Later I learn that I may have been among the last to visit the Karmapa in Tibet.

On Jan. 5, 2000, the Karmapa arrived in India after a daring escape from Tsurphu. His motive is believed to have been his great distress at the lack of religious freedom permitted to Tibetans under Chinese rule. He is now residing with the Dalai Lama at the site of the Tibetan Government in Exile, Dharamsala, India. The Pawo Rimpoche remains at Nenang Monastery in Tibet, facing an uncertain future.

When You Go:

Tibet is not a particularly easy place to visit, but with persistence and a little advanced planning it is quite possible.

Transport: There are several overland routes into Tibet, however most travelers choose to fly into the Tibetan capital, Lhasa, usually from Chengdu on China Southwest Airlines: www.catmando.com/cswa-ktm/index.html. Chengdu, in China's Sichuan Province, can be reached from Hong Kong on Dragon Air: www.dragonair.com.

Visas and permits: Most visitors will need a visa to visit China, plus a further permit to travel to Tibet. All travelers to Tibet must join a tour group, which can be arranged by a large number of travel agencies, both in China and abroad. The rules are ever changing and you are advised to consult your nearest Chinese Embassy for up-to-date information.

See also: www.china-embassy.org/Visa/Visa.htm and www.tibetinfo.net/tibet-file/visas.htm. Accommodation: There are numerous budget hotels and hostels catering to foreign travelers in Lhasa. For those who would like a little more comfort, the Lhasa Hotel (formerly the Holiday Inn) is the best hotel in Tibet, though nothing special by Western standards. There is a small guesthouse at Tsurphu Monastery, but this may now be closed to foreign visitors. It may also be possible to rough camp in the vicinity of the monastery.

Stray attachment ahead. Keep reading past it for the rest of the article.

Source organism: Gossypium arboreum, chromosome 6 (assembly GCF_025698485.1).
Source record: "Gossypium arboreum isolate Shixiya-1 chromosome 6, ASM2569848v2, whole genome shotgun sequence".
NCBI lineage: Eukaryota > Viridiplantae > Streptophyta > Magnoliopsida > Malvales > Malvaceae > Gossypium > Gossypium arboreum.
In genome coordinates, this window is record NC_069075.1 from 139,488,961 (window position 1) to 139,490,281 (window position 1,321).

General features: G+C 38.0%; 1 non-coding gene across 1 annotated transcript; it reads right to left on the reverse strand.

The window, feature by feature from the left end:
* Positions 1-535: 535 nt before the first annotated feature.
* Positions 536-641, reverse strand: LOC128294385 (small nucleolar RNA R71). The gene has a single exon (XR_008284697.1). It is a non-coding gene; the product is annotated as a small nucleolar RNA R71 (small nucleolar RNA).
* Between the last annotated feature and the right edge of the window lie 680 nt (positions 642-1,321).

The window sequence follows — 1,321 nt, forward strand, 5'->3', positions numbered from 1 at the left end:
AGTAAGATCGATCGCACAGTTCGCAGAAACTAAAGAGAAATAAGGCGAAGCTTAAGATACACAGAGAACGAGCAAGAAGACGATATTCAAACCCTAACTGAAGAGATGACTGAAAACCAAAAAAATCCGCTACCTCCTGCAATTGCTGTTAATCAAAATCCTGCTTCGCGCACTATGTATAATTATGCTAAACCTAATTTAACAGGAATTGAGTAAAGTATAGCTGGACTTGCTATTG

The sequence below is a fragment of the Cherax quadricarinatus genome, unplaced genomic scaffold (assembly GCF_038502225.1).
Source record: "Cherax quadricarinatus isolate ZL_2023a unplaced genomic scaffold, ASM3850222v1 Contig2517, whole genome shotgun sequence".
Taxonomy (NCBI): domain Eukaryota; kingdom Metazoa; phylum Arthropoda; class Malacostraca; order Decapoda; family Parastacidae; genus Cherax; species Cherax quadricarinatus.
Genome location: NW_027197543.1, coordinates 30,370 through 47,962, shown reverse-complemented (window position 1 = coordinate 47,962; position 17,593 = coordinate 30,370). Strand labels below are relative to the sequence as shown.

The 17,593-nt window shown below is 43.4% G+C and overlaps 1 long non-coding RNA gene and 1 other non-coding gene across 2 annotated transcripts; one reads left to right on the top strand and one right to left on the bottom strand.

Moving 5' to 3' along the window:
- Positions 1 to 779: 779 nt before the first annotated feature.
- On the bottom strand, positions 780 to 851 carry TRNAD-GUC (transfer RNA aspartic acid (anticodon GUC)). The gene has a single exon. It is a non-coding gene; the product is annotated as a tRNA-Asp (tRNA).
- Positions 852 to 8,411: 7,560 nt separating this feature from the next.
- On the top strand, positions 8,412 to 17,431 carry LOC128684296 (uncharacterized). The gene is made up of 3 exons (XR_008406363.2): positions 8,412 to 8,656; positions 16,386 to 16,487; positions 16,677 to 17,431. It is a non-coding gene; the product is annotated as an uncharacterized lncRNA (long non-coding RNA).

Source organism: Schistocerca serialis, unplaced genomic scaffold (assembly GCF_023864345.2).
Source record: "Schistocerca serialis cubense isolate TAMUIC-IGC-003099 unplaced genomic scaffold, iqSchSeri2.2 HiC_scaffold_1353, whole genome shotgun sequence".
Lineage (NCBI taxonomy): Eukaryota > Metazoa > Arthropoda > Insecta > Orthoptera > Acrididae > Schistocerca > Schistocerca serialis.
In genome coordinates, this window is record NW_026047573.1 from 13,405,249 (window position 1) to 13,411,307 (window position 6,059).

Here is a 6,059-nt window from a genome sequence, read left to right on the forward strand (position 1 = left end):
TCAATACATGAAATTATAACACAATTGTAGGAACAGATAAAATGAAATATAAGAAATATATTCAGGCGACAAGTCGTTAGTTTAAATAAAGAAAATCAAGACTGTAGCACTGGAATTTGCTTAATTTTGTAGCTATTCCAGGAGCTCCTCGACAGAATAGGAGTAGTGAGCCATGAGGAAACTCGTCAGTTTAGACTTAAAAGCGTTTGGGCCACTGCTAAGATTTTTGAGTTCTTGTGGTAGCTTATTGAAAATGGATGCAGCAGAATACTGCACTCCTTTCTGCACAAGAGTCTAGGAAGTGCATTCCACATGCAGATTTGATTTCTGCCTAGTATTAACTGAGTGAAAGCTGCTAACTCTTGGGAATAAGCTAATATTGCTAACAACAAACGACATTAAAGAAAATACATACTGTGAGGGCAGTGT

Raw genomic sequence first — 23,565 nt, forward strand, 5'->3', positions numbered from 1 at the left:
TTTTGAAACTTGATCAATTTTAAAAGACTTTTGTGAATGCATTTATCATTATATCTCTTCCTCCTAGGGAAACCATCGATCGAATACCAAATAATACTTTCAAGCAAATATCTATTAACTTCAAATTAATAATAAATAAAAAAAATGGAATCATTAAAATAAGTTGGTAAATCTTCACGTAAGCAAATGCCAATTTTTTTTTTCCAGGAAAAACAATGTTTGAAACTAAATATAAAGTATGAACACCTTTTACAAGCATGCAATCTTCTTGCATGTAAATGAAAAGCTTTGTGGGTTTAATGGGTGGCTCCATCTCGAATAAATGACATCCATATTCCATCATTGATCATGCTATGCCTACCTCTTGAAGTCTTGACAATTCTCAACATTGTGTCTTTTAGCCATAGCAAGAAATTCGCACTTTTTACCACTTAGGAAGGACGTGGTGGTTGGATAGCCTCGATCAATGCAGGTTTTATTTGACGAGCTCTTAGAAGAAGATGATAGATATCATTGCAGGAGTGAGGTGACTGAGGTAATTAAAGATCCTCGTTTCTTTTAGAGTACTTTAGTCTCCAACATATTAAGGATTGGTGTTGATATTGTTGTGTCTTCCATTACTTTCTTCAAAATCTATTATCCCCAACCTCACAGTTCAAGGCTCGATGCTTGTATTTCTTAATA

Monks gather on the monastery's steps. Copyright: Lucy Moss.

Currency: The local currency is the Chinese Yuan. For current exchange rates check: www.oanda.com/converter/classic. U.S. dollars may also be used for some transactions.

Altitude Sickness: Many travelers in Tibet will suffer from some symptoms of altitude sickness. In very rare cases it can be fatal. It is highly recommended that you spend at least three days in Lhasa to acclimatize before going up to Tsurphu. The only certain way to treat altitude sickness is to descend to lower altitudes.

Recommended Reading:
Tibet: a travel survival kit (1999) Lonely Planet.
Tibet Handbook, with Bhutan, by Gyurme Dorje (1996) Passport Books.
Tibet Handbook – a pilgrimage guide, by Victor Chan (1994) Moon Handbooks.
Seven Years in Tibet, by Heinrich Harrer (1996) Tarcher/Putman, New York.

Tsurphu Monastery and the Karmapa: Tsurphu Monastery is located 26 kilometers from the nearest paved road, approximately 70 kilometers northwest of Lhasa. The journey from Lhasa to Tsurphu takes approximately half a day in a four-wheel drive vehicle. Prior to the Karmapa's flight to India, minibuses ran this route daily; however, this may no longer be the case. There appears to have been a crackdown on religious activities last year and it is possible that Tsurphu is now off-limits to visitors.

Tsurphu Monastery, seat of the Karmapa, was founded in 1187 by Dusum Khenypa, the originator of the Karma Kagyupa suborder of Tibetan Buddhism and instigator of the system of reincarnation whereby incarnate lamas are reborn within a lineage. This practice has since been adopted by such lineages as the Dalai Lama and the Panchen Lama.

Urgen Thinley Dorji, born in 1985 to a nomadic Tibetan family, was enthroned at Tsurphu as the 17th Karmapa in September 1992. The Chinese Government officially recognized the enthronement – the first time this had occurred. However, despite the young Karmapa's favored status with Beijing, he encountered numerous frustrations and conflicts, which eventually led to his dramatic flight to India. The Chinese authorities claim that the Karmapa will soon be returning to Tibet, however this appears extremely unlikely.

For more information on the Karmapa and his North American monastic seat in the Catskill Mountains, see: www.kagyu.org or www.nalandabodhi.org